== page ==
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PREMIER DEFENDS FORCES IN AFTERMATH OF TRAGEDY

Facing harsh denunciation from Islamic leaders across Southeast Asia, Thailand's prime minister defended his security forces Wednesday in the deaths of 78 young Muslims in custody, maintaining that the troops used a "soft approach" in quelling a riot.

Thaksin Shinawatra also said security forces "did not fire a single round into the crowd," though at least seven other people apparently died from police bullets in clashes Monday that threaten to worsen sectarian unrest in the Muslim-dominated south of this mostly Buddhist country.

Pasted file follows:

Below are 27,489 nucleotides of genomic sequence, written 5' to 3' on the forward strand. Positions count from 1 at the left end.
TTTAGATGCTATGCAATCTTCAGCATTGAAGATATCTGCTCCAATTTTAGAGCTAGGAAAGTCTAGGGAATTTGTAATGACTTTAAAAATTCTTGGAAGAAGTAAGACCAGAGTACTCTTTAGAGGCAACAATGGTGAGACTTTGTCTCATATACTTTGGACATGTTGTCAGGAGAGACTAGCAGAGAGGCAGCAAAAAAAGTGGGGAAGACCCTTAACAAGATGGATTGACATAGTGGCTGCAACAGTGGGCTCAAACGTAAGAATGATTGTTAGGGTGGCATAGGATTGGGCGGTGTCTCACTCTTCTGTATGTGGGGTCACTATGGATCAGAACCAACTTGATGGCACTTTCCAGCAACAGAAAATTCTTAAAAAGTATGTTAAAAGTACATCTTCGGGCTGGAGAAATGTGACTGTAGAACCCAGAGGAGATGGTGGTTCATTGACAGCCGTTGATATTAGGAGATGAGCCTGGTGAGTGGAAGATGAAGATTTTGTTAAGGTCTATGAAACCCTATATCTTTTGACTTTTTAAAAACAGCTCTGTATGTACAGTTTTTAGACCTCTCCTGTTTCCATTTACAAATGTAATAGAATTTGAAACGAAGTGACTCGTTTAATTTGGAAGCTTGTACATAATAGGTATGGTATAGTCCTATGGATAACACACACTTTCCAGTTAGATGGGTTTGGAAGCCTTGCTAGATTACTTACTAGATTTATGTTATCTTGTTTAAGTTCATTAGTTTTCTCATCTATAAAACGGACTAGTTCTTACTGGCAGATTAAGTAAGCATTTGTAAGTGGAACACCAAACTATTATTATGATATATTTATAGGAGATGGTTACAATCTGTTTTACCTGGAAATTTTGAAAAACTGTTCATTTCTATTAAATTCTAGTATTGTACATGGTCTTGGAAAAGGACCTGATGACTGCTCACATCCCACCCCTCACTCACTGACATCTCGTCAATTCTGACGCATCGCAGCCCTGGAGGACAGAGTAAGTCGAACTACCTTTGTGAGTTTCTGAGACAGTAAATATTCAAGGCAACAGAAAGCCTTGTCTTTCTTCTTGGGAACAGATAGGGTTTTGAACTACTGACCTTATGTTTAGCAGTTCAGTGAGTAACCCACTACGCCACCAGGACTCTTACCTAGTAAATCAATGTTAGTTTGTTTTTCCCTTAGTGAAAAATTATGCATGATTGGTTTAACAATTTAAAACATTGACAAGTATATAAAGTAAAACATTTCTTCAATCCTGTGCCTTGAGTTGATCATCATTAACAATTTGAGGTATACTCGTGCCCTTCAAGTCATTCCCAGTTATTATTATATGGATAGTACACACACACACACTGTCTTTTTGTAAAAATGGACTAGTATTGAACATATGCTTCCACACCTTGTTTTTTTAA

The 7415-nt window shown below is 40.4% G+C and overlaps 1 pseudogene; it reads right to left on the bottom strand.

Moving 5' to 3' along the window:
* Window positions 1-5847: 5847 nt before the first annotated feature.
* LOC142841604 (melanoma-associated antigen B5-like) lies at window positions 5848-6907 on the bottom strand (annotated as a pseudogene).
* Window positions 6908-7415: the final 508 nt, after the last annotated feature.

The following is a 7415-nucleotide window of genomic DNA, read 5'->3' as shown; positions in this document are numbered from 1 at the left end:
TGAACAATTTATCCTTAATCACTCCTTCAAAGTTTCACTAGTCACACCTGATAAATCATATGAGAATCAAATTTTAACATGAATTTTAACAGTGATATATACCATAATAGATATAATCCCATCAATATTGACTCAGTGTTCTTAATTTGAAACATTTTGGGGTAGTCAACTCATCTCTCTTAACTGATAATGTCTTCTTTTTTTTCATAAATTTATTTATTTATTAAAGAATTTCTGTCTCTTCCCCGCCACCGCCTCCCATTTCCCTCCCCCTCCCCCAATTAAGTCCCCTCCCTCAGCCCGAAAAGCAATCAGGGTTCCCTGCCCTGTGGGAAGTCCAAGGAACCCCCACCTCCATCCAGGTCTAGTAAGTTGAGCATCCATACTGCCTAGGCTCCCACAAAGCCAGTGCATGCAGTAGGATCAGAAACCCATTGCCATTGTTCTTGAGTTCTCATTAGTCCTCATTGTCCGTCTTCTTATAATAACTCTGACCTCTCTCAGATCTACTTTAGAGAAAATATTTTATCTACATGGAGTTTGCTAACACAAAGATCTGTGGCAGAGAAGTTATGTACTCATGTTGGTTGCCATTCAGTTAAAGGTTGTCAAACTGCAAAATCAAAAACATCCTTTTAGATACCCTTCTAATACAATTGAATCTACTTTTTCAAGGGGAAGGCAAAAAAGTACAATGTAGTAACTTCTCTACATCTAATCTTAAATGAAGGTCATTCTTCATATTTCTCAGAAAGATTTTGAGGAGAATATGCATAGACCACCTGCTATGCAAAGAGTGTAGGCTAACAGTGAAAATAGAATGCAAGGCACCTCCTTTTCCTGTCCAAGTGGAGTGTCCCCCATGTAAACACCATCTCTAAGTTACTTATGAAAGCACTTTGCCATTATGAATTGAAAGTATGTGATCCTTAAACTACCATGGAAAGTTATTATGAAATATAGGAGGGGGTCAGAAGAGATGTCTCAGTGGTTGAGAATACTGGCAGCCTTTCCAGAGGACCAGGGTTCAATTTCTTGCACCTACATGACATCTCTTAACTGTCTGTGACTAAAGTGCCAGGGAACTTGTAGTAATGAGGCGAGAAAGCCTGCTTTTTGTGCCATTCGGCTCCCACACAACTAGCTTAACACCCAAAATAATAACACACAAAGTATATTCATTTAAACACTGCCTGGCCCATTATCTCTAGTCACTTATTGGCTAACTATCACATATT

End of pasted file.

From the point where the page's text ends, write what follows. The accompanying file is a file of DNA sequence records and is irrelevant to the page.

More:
Police and soldiers detained about 1,300 people after the riot that erupted when a crowd marched on a police station to demand freedom for six men accused of giving arms to Muslim separatists. The prisoners were jammed into trucks to be driven to army camps, and 78 died, most of them from suffocation, Justice Ministry officials have said.

The deaths, which were not announced until a day after the
riot, brought thunderous criticism and warnings that Thailand's government is worsening the frictions with Muslims. Thaksin has been repeatedly accused of using excessive force in dealing with unrest in the south.

Since January, more than 400 people in Yala, Pattani and Narathiwat provinces have been slain, many of them security personnel or officials. Authorities blame the violence on Islamic separatists.

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